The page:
35. “One Thing Leads to Another” – The Fixx (1983)

A British five-piece led by Cy Curnin and Jamie West-Oram, The Fixx launched their career in 1982 with the Rupert Hine-produced Shuttered Room. Hine returned for their triumphant second release, 1983’s Reach the Beach, one of the most important rock albums of the early ’80s. Moody lead single “Saved by Zero” was a moderate hit, but it was this follow-up that scaled to No. 4, remarkable for a piece so edgy, tight, frazzled. Its jagged guitar, punctuated by Curnin’s staccato vocals and Rupert Greenall’s manic keyboard swirls, makes for a feverishly tense three minutes. It’s one of many such pieces of brilliance by a band that doesn’t receive nearly the recognition it deserves.

34. “I Wanna Dance With Somebody (Who Loves Me)” – Whitney Houston (1987)

The lead single from her second album Whitney, Houston’s exuberant dance-pop confection “I Wanna Dance With Somebody (Who Loves Me)” was her fourth straight #1 single in a remarkable streak that would eventually stretch to seven. Houston’s vocals are strong and confident, and the song is upbeat, fun, and a natural on the dance floor. There is a carefree joy to the recording that captures a period in Houston’s career in which the possibilities seemed endless. Hearing it now, one can’t help but fondly remember her better days when she was arguably the greatest pop vocalist of our generation.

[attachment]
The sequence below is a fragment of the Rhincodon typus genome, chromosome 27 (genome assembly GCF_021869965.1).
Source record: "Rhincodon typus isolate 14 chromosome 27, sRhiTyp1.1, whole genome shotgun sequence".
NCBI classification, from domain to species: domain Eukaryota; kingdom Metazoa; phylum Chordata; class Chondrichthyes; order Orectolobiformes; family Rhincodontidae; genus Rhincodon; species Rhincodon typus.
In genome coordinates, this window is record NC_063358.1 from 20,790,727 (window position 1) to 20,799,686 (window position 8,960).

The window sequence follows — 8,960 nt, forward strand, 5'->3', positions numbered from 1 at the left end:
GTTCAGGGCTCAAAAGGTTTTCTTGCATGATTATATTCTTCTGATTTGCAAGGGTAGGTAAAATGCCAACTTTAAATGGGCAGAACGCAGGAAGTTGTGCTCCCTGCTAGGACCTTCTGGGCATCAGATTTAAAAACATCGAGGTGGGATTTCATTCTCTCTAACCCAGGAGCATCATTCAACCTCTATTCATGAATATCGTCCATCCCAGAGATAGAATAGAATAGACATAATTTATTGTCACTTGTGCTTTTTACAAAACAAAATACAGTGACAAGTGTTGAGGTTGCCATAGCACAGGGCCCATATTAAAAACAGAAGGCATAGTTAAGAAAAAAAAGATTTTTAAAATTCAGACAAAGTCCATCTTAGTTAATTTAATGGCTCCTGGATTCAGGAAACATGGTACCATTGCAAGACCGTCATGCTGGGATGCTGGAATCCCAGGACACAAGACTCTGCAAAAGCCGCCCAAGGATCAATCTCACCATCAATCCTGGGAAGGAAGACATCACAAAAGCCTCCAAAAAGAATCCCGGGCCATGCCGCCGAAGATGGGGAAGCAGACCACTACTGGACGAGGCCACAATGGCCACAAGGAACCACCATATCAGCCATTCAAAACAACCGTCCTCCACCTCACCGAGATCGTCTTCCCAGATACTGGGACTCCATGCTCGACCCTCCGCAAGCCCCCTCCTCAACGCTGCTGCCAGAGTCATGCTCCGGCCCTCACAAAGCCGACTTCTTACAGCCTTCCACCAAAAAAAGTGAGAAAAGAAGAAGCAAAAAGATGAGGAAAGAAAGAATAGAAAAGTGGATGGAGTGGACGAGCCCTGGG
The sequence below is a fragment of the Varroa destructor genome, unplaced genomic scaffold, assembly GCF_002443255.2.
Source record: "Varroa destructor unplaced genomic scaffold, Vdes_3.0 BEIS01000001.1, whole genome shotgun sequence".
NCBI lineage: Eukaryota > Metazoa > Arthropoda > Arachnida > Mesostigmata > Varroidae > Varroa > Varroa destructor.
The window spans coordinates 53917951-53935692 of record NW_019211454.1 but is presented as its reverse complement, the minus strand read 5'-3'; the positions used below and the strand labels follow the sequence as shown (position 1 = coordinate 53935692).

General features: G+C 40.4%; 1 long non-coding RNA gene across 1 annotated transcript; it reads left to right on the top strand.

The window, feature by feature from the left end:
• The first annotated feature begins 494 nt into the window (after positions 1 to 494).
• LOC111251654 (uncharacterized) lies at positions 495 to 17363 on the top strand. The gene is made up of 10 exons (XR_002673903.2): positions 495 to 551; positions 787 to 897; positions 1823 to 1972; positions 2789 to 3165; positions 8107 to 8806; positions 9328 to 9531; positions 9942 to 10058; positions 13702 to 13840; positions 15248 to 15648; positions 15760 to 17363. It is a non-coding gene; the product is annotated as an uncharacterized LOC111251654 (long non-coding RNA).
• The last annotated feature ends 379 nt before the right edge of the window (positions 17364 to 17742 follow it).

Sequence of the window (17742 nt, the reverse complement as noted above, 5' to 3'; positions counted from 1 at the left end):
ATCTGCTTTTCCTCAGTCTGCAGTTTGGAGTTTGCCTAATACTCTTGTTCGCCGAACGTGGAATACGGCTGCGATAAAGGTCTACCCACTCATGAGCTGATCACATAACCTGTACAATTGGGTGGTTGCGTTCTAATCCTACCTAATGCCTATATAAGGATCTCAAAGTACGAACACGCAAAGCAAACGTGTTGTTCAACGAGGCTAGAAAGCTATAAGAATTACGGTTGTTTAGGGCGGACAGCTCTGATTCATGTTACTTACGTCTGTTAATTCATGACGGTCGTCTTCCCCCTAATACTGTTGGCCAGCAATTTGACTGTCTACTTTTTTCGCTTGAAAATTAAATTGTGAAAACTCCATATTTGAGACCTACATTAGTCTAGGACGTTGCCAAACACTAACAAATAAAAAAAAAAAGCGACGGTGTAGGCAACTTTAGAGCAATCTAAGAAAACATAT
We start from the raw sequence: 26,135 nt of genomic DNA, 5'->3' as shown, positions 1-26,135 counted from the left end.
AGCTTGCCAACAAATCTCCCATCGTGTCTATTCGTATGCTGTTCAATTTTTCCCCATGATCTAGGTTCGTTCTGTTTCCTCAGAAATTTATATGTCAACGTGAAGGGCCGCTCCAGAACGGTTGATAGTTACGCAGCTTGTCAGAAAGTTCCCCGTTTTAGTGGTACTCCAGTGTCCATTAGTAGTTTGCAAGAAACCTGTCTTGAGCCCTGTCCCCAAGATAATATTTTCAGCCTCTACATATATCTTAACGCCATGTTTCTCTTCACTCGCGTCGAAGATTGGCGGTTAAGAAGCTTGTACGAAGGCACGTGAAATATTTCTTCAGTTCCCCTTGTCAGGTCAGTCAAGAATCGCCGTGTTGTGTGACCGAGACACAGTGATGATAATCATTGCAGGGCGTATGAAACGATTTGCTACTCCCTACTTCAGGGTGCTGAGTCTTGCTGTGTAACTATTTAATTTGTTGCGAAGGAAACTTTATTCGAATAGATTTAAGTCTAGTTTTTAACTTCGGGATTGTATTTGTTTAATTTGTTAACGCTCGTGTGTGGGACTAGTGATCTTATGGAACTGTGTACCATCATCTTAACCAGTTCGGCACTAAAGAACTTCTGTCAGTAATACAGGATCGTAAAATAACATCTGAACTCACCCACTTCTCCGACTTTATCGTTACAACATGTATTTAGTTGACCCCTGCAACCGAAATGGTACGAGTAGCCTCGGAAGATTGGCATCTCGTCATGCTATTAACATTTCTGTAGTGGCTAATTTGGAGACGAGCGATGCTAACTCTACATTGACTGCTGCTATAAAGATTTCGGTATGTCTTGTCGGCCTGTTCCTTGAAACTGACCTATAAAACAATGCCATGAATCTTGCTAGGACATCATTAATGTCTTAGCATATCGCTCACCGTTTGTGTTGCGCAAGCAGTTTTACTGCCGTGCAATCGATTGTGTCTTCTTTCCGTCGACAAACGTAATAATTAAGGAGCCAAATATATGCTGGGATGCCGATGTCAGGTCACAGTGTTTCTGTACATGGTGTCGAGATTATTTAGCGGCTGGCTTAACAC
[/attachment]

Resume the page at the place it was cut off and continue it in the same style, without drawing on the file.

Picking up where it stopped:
33. “Hungry Like the Wolf” – Duran Duran (1982)

Rio is the album that generally comes to mind when one thinks of Duran Duran. The fusion of glamour, sex, new wave-influenced rock and big melodies was a perfect storm that elevated the group to superstardom. Lead single “Hungry Like the Wolf” became a powerhouse on radio and MTV. Opening with a mischievous female giggle, the song is built on electric guitar lines that mirror Simon LeBon’s brazenly sexual delivery, feathered by a jittery keyboard riff, and anchored by a steady rhythm section. “Hungry Like the Wolf” reached number #3 in the U.S. and jump-started a sensational run that’s produced thirteen Top 20 hits for the band.